In short, the fact that the Jane Austen Twitter troll controversy unfolded the way that it did has as much to do with where were are NOW as whatever might have come before–for better and for worse, in this case mostly worse.
Greenfield responded by asking me to clarify whether or not trolling can be considered “new” behavior. I replied:
I’ve written a bunch about the ways in which trolling behaviors echo more established cultural tropes and behaviors, which I discuss here and again here. That said, the internet is its own space with its own contours — the underlying ethos/politics of many of these behaviors may have ample cultural precedent, but the specific expressions of these behaviors are impacted by the technological affordancees not just of whatever specific platform but the internet as a whole. Put most pithily, trolling (and when I say trolling I mean subcultural trolling) is old behavior expressed in a new medium.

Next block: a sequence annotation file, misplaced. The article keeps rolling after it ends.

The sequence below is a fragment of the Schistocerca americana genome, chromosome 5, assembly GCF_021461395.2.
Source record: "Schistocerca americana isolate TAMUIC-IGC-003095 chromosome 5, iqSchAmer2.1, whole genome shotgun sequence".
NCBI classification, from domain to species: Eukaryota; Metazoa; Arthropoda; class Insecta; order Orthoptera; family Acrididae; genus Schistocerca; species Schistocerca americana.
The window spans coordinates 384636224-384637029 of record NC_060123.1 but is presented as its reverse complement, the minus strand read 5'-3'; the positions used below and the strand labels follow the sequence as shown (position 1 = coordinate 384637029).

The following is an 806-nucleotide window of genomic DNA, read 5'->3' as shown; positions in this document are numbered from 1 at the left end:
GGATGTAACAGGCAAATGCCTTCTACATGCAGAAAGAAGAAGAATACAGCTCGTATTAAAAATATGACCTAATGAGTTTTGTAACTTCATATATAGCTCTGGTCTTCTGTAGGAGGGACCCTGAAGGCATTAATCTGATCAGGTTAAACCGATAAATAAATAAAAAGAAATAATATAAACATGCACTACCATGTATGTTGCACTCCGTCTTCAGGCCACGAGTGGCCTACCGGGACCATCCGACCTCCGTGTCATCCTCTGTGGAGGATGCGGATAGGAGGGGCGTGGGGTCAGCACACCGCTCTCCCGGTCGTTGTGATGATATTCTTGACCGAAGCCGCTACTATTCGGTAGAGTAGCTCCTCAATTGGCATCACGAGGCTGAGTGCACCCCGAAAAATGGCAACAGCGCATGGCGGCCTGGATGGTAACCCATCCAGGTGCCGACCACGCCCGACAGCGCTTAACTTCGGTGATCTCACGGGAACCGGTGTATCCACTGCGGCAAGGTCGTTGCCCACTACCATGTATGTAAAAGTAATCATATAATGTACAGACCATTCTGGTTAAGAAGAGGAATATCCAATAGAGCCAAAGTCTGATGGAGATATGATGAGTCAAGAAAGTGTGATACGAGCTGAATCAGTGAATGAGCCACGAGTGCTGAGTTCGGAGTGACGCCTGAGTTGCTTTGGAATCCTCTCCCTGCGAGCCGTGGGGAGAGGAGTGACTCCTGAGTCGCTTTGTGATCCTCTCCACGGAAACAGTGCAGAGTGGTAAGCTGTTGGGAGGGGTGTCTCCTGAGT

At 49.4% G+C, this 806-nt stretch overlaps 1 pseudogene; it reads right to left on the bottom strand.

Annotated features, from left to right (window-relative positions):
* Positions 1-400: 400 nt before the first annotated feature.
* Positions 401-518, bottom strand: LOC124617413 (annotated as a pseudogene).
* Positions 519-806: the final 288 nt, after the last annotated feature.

To see how these quotes got used, check out Greenfield’s article here. It’s a fun new game, this!
*I should have added something about how the media then reports on the resulting audience engagement (particularly when the audience engagement is antagonistic and/or abusive), locking the audience and members of the media into a frenzied feedback loop.